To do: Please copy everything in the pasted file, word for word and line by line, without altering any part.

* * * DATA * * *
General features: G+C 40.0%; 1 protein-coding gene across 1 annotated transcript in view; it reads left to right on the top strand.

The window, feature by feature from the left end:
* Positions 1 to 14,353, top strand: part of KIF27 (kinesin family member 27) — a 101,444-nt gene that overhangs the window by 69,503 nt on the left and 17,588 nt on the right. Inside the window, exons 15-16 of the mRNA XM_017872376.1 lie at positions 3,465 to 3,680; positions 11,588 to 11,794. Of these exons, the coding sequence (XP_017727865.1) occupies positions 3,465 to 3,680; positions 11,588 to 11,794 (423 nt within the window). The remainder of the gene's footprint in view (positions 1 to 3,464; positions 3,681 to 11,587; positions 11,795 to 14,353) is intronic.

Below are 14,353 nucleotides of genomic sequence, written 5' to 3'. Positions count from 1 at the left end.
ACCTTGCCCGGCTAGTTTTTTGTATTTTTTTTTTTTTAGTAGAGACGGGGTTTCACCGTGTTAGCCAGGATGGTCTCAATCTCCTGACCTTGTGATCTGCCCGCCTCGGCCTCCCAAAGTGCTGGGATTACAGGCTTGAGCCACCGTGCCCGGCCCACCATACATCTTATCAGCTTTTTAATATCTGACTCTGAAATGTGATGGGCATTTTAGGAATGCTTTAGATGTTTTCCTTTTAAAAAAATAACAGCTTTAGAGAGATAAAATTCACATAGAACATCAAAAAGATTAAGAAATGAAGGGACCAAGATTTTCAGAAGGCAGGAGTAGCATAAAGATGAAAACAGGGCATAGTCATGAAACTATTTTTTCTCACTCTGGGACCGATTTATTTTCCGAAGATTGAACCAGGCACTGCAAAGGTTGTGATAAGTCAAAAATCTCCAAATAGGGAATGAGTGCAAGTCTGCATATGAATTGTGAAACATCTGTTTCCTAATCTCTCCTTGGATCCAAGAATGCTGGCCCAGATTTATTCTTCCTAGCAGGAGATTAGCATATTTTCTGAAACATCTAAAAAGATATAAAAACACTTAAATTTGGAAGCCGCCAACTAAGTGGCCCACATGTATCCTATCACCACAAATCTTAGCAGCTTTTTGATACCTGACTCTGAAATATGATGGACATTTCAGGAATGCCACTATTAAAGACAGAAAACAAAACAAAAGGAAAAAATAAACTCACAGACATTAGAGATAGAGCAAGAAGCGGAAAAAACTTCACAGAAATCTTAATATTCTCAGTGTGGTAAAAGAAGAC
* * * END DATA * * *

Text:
General features: G+C 40.0%; 1 protein-coding gene across 1 annotated transcript in view; it reads left to right on the top strand.

The window, feature by feature from the left end:
* Positions 1 to 14,353, top strand: part of KIF27 (kinesin family member 27) — a 101,444-nt gene that overhangs the window by 69,503 nt on the left and 17,588 nt on the right. Inside the window, exons 15-16 of the mRNA XM_017872376.1 lie at positions 3,465 to 3,680; positions 11,588 to 11,794. Of these exons, the coding sequence (XP_017727865.1) occupies positions 3,465 to 3,680; positions 11,588 to 11,794 (423 nt within the window). The remainder of the gene's footprint in view (positions 1 to 3,464; positions 3,681 to 11,587; positions 11,795 to 14,353) is intronic.

Below are 14,353 nucleotides of genomic sequence, written 5' to 3'. Positions count from 1 at the left end.
ACCTTGCCCGGCTAGTTTTTTGTATTTTTTTTTTTTTAGTAGAGACGGGGTTTCACCGTGTTAGCCAGGATGGTCTCAATCTCCTGACCTTGTGATCTGCCCGCCTCGGCCTCCCAAAGTGCTGGGATTACAGGCTTGAGCCACCGTGCCCGGCCCACCATACATCTTATCAGCTTTTTAATATCTGACTCTGAAATGTGATGGGCATTTTAGGAATGCTTTAGATGTTTTCCTTTTAAAAAAATAACAGCTTTAGAGAGATAAAATTCACATAGAACATCAAAAAGATTAAGAAATGAAGGGACCAAGATTTTCAGAAGGCAGGAGTAGCATAAAGATGAAAACAGGGCATAGTCATGAAACTATTTTTTCTCACTCTGGGACCGATTTATTTTCCGAAGATTGAACCAGGCACTGCAAAGGTTGTGATAAGTCAAAAATCTCCAAATAGGGAATGAGTGCAAGTCTGCATATGAATTGTGAAACATCTGTTTCCTAATCTCTCCTTGGATCCAAGAATGCTGGCCCAGATTTATTCTTCCTAGCAGGAGATTAGCATATTTTCTGAAACATCTAAAAAGATATAAAAACACTTAAATTTGGAAGCCGCCAACTAAGTGGCCCACATGTATCCTATCACCACAAATCTTAGCAGCTTTTTGATACCTGACTCTGAAATATGATGGACATTTCAGGAATGCCACTATTAAAGACAGAAAACAAAACAAAAGGAAAAAATAAACTCACAGACATTAGAGATAGAGCAAGAAGCGGAAAAAACTTCACAGAAATCTTAATATTCTCAGTGTGGTAAAAGAAGAC